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Kirk Burnett Posted by: Kirk Burnett 5 years ago

As February marks the end of my third year in the Dominican Republic, I can say without hesitation that I have learned more in these three years than any other three, five or even ten year period in my adolescent or adult life; and yet somehow I feel more clueless and incompetent than I ever have!  Psychology generally defines the four stages of learning (also known as the four stages as competence) as the following:

  1. Unconscious Incompetence – “I do not know what I do not know”
  2. Conscious Incompetence – “I am aware that do not know how to perform the task well, which allows me to recognize the value of the new skill”
  3. Conscious Competence – “I can perform the task well, but it requires much thought and concentration”
  4. Unconscious Competence – “I know how to do it, and can perform it effortlessly”

From learning the Spanish language and culture to teaching and mentoring, most days I feel like a pendulum swaying back and forth from conscious incompetence to conscious competence in nearly every area of my life (and after recently having my second hip replacement, even walking has become more of a conscious competence, requiring much thought and concentration!).

The more I learn, the more conscious my incompetence becomes.  However, rather than hinder my ability to teach or coach, it has allowed me to relate and connect with the children here in a profound way.  Whether in the classroom, with soccer, or with Bible learning, my own incompetence has given me more than just patience and compassion, it has given me unreserved empathy for each one of these precious children of God as I help them move from one stage of learning to the next.  When I see the passion these children have to learn to read, or learn to kick a soccer ball or to learn more about Jesus, it gives me a sense of joy that cannot be expressed in words.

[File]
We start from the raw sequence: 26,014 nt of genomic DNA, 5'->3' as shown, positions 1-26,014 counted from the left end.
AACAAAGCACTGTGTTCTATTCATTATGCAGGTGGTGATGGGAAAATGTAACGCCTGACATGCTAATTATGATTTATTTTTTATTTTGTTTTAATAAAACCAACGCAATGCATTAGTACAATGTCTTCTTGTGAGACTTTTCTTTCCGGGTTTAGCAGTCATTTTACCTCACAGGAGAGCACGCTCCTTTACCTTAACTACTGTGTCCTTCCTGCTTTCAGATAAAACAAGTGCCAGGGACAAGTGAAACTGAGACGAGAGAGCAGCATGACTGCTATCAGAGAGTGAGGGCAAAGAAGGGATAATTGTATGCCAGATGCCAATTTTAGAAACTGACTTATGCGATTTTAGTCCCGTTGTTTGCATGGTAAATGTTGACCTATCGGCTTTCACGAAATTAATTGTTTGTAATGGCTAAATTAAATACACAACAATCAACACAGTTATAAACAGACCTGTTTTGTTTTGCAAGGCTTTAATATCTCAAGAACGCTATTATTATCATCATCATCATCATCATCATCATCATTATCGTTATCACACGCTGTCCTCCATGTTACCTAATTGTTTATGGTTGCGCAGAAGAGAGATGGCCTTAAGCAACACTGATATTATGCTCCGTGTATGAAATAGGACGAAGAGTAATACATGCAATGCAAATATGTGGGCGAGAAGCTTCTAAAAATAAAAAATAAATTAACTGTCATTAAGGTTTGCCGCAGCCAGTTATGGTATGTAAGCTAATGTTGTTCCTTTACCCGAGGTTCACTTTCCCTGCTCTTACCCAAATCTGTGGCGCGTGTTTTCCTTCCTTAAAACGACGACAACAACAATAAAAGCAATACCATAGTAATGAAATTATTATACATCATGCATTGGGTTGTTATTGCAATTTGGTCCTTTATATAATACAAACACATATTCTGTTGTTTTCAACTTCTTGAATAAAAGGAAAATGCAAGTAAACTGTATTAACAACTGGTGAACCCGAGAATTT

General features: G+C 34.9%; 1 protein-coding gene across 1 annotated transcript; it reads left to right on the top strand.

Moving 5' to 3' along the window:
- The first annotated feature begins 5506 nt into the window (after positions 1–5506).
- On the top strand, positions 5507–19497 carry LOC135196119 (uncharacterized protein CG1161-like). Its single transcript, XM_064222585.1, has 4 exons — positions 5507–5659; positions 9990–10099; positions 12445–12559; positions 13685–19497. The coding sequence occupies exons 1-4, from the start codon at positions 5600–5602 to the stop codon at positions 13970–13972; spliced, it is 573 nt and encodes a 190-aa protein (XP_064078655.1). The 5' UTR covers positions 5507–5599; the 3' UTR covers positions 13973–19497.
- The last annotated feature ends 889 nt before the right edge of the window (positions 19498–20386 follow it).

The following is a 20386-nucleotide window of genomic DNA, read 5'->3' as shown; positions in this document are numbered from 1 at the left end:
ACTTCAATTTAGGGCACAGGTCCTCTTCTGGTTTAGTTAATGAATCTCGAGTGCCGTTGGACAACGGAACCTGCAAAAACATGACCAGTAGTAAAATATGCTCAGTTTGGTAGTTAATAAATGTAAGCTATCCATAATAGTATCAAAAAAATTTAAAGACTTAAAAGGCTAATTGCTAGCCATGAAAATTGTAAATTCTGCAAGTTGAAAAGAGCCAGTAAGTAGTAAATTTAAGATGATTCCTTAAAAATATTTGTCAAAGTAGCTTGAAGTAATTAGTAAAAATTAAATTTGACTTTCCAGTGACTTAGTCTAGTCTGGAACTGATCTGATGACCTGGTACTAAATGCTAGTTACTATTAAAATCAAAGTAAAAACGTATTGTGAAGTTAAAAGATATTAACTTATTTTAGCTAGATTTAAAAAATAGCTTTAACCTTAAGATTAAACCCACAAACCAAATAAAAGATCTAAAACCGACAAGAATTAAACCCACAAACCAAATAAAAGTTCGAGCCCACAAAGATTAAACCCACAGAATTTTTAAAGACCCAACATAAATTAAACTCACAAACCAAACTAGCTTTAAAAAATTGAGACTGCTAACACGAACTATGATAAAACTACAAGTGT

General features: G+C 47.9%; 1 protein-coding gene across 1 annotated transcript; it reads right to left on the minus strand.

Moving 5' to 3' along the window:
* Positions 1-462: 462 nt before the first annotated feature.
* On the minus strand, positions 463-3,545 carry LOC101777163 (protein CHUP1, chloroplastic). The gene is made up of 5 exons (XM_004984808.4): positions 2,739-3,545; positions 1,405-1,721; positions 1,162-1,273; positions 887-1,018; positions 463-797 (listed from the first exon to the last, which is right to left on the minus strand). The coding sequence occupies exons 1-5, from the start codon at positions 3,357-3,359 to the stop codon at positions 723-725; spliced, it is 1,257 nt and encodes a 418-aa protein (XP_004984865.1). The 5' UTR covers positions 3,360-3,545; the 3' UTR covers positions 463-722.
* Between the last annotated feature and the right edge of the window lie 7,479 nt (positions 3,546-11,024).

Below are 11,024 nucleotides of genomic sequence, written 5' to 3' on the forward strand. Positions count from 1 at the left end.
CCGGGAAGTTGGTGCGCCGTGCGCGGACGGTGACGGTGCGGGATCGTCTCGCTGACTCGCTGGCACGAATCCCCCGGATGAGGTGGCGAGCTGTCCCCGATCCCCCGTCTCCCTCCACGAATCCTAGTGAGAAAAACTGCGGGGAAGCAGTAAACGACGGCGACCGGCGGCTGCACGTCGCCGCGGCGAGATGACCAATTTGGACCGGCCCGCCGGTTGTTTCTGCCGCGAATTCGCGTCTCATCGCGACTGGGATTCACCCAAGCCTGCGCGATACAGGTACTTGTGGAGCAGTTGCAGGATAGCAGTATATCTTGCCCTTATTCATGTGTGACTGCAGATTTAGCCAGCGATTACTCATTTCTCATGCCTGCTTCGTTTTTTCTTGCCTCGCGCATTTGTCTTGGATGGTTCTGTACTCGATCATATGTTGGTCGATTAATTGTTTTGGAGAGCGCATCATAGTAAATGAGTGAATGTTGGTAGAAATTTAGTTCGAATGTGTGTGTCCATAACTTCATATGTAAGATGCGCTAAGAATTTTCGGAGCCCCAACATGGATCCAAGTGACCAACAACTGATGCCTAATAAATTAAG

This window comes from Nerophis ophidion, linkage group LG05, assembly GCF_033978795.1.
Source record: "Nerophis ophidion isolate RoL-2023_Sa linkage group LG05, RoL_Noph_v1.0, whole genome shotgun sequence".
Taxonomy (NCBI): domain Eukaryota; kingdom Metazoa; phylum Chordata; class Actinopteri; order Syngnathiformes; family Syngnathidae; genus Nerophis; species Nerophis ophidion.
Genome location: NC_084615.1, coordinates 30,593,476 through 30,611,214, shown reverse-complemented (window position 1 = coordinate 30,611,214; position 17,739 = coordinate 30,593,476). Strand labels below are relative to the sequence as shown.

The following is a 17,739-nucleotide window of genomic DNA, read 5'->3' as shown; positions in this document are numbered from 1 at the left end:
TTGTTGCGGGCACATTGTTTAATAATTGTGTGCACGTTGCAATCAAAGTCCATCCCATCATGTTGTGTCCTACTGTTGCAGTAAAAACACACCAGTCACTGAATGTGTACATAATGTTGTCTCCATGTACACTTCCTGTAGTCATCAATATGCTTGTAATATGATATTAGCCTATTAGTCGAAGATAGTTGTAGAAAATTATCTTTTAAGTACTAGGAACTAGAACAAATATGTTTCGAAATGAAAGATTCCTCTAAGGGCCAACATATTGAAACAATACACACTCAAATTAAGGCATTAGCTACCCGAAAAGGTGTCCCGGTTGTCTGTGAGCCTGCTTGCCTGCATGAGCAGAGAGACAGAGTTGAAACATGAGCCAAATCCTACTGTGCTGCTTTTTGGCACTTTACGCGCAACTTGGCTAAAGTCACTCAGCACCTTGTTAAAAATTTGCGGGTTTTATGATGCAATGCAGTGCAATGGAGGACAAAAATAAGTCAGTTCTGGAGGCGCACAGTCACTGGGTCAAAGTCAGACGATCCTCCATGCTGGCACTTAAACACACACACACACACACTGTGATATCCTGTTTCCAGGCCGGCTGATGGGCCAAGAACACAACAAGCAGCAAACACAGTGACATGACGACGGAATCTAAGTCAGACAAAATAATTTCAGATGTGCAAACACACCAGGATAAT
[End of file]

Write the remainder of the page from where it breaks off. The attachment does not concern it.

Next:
When I think about the responsibility and the privilege that the creator of the entire universe has given me to pour into these children two versus come to mind, both spoken from the mouth of Jesus himself.  In verse 18:6 in Matthew, Jesus calls a little child to him and says, “If anyone causes one of these little ones—those who believe in me—to stumble, it would be better for them to have a large millstone hung around their neck and to be drowned in the depths of the sea.”  The other verse found in Luke 12:48b states, “From everyone who has been given much, much will be demanded; and from the one who has been entrusted with much, much more will be asked.”

These are not verses for me to take lightly.  Throughout the entire gospel Jesus shows his unending love for children, and in this verse in Matthew, goes as far as to tell us that it would be better for us to die than to make His children stumble.  Every day I do my absolute best to show Jesus to these kids through my actions, but I can still say without a doubt that there have been days where my patience has worn thin, and I have caused kids to stumble.

It is an honor and a privilege to know that God has entrusted in me these little ones which are so precious to Him, but I am also overwhelmingly humbled knowing that I would fail miserably at the task He has given me if not for His abounding grace and mercy.

Written by Kirk Burnett
Director of Discipleship
2nd Mile Missions

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